Why Can’t He Be Our Prime Minister? (2)

Following on from yesterday, but with another prime minister, half-way around the world from the Netherlands and Prime Minister Mark Rutte … but with the same question: Why Can’t He Be Our Prime Minister? Did Canada make some cosmic blunder for which we are being punished? Is there some reason we get Justin Trudeau while Singapore gets Lee Hsien Loong? Are they doing something right? Are we doing something wrong?

The dangers of Cold War 2.0 turning into a hot war are on a lot of minds these 63ffbb1e-ccba-11e9-b4e3-f796e392de6b_image_hires_150515days. In an insightful essay in Foreign Affairs, Prime Minister Lee Hsien Loong of Singapore explains that “Asia has prospered because Pax Americana, which has held since the end of World War II, provided a favorable strategic context. But now, the troubled U.S.-Chinese relationship raises profound questions about Asia’s future and the shape of the emerging international order. Southeast Asian countries, including Singapore, are especially concerned, as they live at the intersection of the interests of various major powers and must avoid being caught in the middle or forced into invidious choices.

He explains, very clearly, that “Asian countries see the United States as a resident power that has vital interests in the region. At the same time, China is a reality on the doorstep. Asian countries do not want to be forced to choose between the two. And if either attempts to force such a choice—if Washington tries to contain China’s rise or Beijing seeks to build an exclusive sphere of influence in Asia—they will begin a course of confrontation that will last decades and put the long-heralded Asian century in jeopardy.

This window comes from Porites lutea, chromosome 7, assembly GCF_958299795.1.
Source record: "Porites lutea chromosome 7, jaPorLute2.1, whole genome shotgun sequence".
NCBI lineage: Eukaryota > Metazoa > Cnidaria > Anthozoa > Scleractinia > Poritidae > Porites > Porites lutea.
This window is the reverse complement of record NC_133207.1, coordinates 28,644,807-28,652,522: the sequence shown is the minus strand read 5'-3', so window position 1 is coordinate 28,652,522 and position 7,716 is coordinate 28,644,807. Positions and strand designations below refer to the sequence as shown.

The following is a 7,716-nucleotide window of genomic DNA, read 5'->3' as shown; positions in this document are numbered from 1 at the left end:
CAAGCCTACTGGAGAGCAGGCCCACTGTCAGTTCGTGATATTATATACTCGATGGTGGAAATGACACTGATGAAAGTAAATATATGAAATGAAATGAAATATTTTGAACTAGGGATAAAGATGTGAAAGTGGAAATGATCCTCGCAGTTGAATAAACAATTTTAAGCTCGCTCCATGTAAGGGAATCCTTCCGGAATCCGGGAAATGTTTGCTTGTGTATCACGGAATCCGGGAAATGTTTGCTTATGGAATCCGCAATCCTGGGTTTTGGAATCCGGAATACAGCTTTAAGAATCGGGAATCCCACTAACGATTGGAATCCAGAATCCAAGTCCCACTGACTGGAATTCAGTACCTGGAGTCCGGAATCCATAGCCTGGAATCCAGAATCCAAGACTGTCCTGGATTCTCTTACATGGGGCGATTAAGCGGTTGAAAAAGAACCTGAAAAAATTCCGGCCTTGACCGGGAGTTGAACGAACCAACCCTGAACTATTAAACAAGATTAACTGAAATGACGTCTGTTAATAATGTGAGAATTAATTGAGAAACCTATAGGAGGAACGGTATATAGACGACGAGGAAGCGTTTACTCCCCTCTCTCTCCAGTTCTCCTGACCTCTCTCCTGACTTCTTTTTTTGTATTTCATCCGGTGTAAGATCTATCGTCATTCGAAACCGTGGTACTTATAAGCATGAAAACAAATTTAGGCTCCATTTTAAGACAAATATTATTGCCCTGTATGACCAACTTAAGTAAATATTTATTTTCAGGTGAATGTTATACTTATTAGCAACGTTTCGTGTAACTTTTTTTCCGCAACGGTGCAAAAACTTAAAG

This is familiar ground for Prime Minister Lee. I commented, just over a year ago, about his brilliant analysis of the East Asian security situation and I said that “I sincerely hope that everyone who cares about the global strategic situation, especially Andrew Scheer and his team and Prime Minister Trudeau’s team, too, reads an/or listens to and heeds Prime Minister Lee’s sage words.” At the time I had a reasonable expectation, given the SNC-Lavalin scandal and so on, that Canadians might see past much of the mainstream media’s relentlessly partisan, anti-Conservative campaign and dump Justin Trudeau’s Liberals in favour of Andrew Scheer’s Conservatives, but marching in gay-pride parades turned out to be the defining issue of 2019 and …

mercedes_2But, once again, I read what Prime Minister Lee writes and I have to ask: “Why Can’t He (Lee Hsien Loong) Be Our Prime Minister?” Is there something in our water that makes Canadians ignore their own vital national interests, then overlook a string of obvious ethical failures and, finally, elect a lazy, demonstrably incompetent trust-fund-kid to the highest office in the land? Is there something wrong with us?

By the way, for those interested in how Cold War 2.0 needs to work itself out, Prime Minister Lee’s analysis (link above) is a “must-read,” right to the very end.

Screen Shot 2020-05-05 at 09.51.18Prime Minister Lee Hsien Loong is, like Justin Trudeau, the son of a famous, former national leader. But there the similarities end. Lee Kuan Yew was a far better leader than Screen Shot 2020-07-16 at 07.10.08Pierre Trudeau and Lee Hsein Loong is a very high achiever in his own right: a brilliant scholar and soldier of considerable note. Lee Kuan Yew ⇒ was, quite literally, the father of his country and he created what is, arguably, the world’s most successful democratic political party: Singapore’s People’s Action Party has held power, uninterrupted, since 1959. That’s over 60 years of de facto one-party rule in a pretty vigorous democracy.  The People’s Action Party, which just won another election last week, is the very definition of the Canadian Liberals‘ dream of being the  “natural governing party.” Maybe having policies that work for the country, rather than being ideologically driven, and also having ethical leadership really do make a difference.

Maybe Canadians can learn something …

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